China’s Growing Livestock Sector Means Growing Need for U.S. Soy
- General News
China, U.S. soy’s largest international customer, continues to grow, and the country’s animal agriculture sector, particularly pork and broiler meat production, is no exception.
The nation imported 849 billion bushels of whole U.S. soybeans in the most recent marketing year. Nearly all of the meal from those soybeans is used for poultry and livestock feed.
From 1990 to 2012, China’s soy meal consumption increased from 1,028 metric tons to nearly 51,000 metric tons, a gain of almost 5,000 percent.
“To grow our foreign market share and protect our basis, U.S. soybean farmers need to choose seed that not only yield well but will also produce at least 35 percent protein and 19 percent oil,” says Sharon Covert, USSEC Vice-chair, USB director and soybean farmer from Tiskilwa, Ill. “This will help us compete better with soybeans raised in South America. Next time you talk to your seed rep, ask about good yield, 35 percent protein and 19 percent oil.”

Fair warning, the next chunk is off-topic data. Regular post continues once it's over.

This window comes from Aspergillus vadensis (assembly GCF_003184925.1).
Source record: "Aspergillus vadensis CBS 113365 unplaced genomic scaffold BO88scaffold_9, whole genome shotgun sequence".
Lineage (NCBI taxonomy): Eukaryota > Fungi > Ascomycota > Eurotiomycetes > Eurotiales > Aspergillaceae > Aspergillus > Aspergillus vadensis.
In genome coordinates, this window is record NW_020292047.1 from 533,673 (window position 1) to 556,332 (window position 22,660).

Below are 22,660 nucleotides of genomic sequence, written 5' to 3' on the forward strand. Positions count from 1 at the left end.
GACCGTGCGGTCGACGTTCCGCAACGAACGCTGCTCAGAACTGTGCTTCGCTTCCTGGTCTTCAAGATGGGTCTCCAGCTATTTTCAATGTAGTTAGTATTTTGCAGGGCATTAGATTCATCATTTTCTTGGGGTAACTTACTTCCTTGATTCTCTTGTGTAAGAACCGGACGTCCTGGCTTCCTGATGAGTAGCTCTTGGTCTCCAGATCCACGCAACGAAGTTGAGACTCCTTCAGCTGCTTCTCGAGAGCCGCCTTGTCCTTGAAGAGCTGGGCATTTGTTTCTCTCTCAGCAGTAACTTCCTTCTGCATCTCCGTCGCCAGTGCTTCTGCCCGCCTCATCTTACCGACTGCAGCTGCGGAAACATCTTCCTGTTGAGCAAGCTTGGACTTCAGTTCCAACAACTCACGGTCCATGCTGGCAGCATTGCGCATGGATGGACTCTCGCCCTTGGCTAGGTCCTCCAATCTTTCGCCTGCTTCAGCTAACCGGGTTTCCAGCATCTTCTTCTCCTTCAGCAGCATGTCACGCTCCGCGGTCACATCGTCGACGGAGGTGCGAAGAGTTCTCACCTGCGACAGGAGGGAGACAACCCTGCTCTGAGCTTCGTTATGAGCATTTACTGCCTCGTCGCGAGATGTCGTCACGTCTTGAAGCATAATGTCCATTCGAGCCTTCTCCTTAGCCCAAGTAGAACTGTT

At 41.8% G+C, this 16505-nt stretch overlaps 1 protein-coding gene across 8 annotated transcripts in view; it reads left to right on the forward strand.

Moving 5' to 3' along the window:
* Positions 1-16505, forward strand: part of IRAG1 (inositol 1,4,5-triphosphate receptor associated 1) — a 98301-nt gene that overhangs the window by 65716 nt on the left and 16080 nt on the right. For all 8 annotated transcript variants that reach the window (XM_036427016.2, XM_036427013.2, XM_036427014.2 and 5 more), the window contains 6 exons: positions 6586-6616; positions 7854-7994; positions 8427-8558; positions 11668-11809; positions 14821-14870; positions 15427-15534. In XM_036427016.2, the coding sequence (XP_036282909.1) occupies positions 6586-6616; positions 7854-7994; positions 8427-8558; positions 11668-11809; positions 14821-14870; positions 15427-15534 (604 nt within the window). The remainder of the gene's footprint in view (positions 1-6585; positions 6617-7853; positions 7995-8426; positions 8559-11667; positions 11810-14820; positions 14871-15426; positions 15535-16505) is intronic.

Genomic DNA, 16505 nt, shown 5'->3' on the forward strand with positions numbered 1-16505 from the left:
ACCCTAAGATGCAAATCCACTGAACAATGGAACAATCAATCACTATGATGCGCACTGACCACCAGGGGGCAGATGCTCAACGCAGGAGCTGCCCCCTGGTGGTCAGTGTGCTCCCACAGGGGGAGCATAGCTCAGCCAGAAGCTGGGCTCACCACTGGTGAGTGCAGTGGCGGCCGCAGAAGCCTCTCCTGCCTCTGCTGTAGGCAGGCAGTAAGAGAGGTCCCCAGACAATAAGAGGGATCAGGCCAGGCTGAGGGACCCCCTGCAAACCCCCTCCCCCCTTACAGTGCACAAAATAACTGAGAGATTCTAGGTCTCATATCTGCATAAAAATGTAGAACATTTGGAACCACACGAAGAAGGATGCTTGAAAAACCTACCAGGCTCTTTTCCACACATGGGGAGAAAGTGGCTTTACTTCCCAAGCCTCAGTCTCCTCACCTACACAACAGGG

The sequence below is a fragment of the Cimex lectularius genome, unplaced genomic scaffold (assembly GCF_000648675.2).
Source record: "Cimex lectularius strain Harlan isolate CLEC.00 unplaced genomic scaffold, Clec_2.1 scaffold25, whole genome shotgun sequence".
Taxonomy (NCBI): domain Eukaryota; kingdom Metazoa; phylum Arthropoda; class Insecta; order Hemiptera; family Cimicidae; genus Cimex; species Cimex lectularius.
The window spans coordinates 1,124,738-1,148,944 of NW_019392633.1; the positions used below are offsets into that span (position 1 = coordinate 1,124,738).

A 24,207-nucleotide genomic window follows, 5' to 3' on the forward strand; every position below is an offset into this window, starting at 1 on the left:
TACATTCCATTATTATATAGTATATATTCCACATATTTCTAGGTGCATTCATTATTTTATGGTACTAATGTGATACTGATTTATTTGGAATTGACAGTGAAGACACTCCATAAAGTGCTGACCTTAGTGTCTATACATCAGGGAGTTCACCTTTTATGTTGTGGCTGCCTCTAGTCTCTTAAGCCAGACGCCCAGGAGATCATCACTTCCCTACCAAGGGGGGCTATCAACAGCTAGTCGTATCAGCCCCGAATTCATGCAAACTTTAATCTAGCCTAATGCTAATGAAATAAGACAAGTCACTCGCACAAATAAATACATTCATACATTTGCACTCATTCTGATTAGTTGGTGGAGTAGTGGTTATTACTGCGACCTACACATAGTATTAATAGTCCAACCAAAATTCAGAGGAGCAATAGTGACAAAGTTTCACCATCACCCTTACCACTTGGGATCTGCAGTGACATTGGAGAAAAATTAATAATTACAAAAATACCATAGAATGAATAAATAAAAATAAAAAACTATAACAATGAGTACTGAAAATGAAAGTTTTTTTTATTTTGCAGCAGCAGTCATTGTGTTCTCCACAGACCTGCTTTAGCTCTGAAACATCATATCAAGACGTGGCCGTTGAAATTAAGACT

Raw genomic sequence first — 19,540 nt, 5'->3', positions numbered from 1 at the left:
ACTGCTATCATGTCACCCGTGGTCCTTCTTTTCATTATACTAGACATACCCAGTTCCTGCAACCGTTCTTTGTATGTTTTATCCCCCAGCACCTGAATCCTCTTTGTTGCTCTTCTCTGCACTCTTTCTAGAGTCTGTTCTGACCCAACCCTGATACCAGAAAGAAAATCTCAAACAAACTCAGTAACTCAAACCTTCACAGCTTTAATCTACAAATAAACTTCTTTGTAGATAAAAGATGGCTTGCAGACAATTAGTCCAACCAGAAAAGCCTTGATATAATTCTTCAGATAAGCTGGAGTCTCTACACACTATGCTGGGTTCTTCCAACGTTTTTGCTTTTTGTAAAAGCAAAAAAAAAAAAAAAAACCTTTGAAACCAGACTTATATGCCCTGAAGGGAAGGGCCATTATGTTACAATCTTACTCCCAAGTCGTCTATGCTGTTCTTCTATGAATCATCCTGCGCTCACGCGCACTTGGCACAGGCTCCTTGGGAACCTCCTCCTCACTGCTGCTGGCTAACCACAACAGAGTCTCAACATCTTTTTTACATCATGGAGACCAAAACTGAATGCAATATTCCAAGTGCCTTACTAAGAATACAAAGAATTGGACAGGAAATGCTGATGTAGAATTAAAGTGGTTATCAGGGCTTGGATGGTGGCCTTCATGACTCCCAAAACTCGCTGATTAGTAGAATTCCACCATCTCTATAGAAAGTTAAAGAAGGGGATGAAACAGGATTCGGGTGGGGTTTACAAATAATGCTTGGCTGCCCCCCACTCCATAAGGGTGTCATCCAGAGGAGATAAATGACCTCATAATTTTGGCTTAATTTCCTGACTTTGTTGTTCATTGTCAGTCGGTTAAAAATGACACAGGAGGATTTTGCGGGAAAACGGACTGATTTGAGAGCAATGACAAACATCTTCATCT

From 2000 to 2012, Chinese pork production grew by 14.94 million metric tons, an increase equal to 66 percent of the European Union’s total production. This year, China’s pork production could reach an estimated 51.6 million metric tons, which is equal to nearly half of the total global production.
Chinese broiler meat production has increased by 4.46 million metric tons since 2000. Projections for this year put China’s broiler meat output at 13.73 million metric tons, making it the second-largest producer after the United States.